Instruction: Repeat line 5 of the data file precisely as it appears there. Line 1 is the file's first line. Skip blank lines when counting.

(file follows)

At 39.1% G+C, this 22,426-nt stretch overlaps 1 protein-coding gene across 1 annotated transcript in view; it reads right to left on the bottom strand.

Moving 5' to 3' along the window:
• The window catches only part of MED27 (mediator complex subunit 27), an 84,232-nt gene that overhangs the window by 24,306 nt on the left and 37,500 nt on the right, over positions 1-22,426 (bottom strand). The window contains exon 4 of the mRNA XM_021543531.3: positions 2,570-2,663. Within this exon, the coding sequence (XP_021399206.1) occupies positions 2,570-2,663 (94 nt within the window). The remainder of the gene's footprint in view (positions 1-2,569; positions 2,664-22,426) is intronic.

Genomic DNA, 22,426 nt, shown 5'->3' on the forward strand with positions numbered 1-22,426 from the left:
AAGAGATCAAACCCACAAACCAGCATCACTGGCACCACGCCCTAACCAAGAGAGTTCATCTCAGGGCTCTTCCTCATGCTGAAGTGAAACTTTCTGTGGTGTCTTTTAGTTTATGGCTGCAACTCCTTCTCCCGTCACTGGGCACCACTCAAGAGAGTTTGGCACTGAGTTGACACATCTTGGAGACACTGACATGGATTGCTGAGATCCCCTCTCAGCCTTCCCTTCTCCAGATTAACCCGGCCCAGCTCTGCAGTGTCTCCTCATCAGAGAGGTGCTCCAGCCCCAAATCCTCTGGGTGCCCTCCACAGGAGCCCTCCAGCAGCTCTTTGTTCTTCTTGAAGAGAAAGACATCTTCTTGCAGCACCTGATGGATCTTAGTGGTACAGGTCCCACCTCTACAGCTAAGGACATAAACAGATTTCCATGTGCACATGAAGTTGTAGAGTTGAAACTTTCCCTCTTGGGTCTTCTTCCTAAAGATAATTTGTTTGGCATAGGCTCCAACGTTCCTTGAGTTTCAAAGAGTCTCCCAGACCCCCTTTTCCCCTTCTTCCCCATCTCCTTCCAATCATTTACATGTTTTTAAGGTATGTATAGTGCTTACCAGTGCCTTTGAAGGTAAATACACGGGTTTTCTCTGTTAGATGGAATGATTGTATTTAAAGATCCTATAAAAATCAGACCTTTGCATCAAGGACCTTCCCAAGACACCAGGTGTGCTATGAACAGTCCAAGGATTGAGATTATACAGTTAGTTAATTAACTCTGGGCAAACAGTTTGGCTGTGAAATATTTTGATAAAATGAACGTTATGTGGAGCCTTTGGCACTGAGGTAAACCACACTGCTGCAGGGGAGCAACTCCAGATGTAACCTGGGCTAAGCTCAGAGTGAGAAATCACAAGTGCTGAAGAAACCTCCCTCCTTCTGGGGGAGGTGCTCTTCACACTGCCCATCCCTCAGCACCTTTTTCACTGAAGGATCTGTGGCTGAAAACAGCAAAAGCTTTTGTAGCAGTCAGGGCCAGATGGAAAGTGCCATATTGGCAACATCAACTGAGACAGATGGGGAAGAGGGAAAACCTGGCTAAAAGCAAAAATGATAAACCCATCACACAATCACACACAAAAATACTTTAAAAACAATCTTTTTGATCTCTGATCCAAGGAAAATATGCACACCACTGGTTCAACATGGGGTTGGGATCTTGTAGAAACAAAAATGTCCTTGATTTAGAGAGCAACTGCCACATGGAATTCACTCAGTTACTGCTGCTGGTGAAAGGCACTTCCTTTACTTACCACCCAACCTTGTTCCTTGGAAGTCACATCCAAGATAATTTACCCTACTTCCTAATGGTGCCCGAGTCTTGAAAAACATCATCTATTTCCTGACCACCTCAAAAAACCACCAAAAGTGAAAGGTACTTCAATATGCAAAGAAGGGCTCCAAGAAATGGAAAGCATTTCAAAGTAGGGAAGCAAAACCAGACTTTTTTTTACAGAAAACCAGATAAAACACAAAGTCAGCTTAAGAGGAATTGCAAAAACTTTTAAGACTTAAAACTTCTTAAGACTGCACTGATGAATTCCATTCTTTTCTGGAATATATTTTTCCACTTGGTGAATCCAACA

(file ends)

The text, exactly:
AAGAGATCAAACCCACAAACCAGCATCACTGGCACCACGCCCTAACCAAGAGAGTTCATCTCAGGGCTCTTCCTCATGCTGAAGTGAAACTTTCTGTGGTGTCTTTTAGTTTATGGCTGCAACTCCTTCTCCCGTCACTGGGCACCACTCAAGAGAGTTTGGCACTGAGTTGACACATCTTGGAGACACTGACATGGATTGCTGAGATCCCCTCTCAGCCTTCCCTTCTCCAGATTAACCCGGCCCAGCTCTGCAGTGTCTCCTCATCAGAGAGGTGCTCCAGCCCCAAATCCTCTGGGTGCCCTCCACAGGAGCCCTCCAGCAGCTCTTTGTTCTTCTTGAAGAGAAAGACATCTTCTTGCAGCACCTGATGGATCTTAGTGGTACAGGTCCCACCTCTACAGCTAAGGACATAAACAGATTTCCATGTGCACATGAAGTTGTAGAGTTGAAACTTTCCCTCTTGGGTCTTCTTCCTAAAGATAATTTGTTTGGCATAGGCTCCAACGTTCCTTGAGTTTCAAAGAGTCTCCCAGACCCCCTTTTCCCCTTCTTCCCCATCTCCTTCCAATCATTTACATGTTTTTAAGGTATGTATAGTGCTTACCAGTGCCTTTGAAGGTAAATACACGGGTTTTCTCTGTTAGATGGAATGATTGTATTTAAAGATCCTATAAAAATCAGACCTTTGCATCAAGGACCTTCCCAAGACACCAGGTGTGCTATGAACAGTCCAAGGATTGAGATTATACAGTTAGTTAATTAACTCTGGGCAAACAGTTTGGCTGTGAAATATTTTGATAAAATGAACGTTATGTGGAGCCTTTGGCACTGAGGTAAACCACACTGCTGCAGGGGAGCAACTCCAGATGTAACCTGGGCTAAGCTCAGAGTGAGAAATCACAAGTGCTGAAGAAACCTCCCTCCTTCTGGGGGAGGTGCTCTTCACACTGCCCATCCCTCAGCACCTTTTTCACTGAAGGATCTGTGGCTGAAAACAGCAAAAGCTTTTGTAGCAGTCAGGGCCAGATGGAAAGTGCCATATTGGCAACATCAACTGAGACAGATGGGGAAGAGGGAAAACCTGGCTAAAAGCAAAAATGATAAACCCATCACACAATCACACACAAAAATACTTTAAAAACAATCTTTTTGATCTCTGATCCAAGGAAAATATGCACACCACTGGTTCAACATGGGGTTGGGATCTTGTAGAAACAAAAATGTCCTTGATTTAGAGAGCAACTGCCACATGGAATTCACTCAGTTACTGCTGCTGGTGAAAGGCACTTCCTTTACTTACCACCCAACCTTGTTCCTTGGAAGTCACATCCAAGATAATTTACCCTACTTCCTAATGGTGCCCGAGTCTTGAAAAACATCATCTATTTCCTGACCACCTCAAAAAACCACCAAAAGTGAAAGGTACTTCAATATGCAAAGAAGGGCTCCAAGAAATGGAAAGCATTTCAAAGTAGGGAAGCAAAACCAGACTTTTTTTTACAGAAAACCAGATAAAACACAAAGTCAGCTTAAGAGGAATTGCAAAAACTTTTAAGACTTAAAACTTCTTAAGACTGCACTGATGAATTCCATTCTTTTCTGGAATATATTTTTCCACTTGGTGAATCCAACA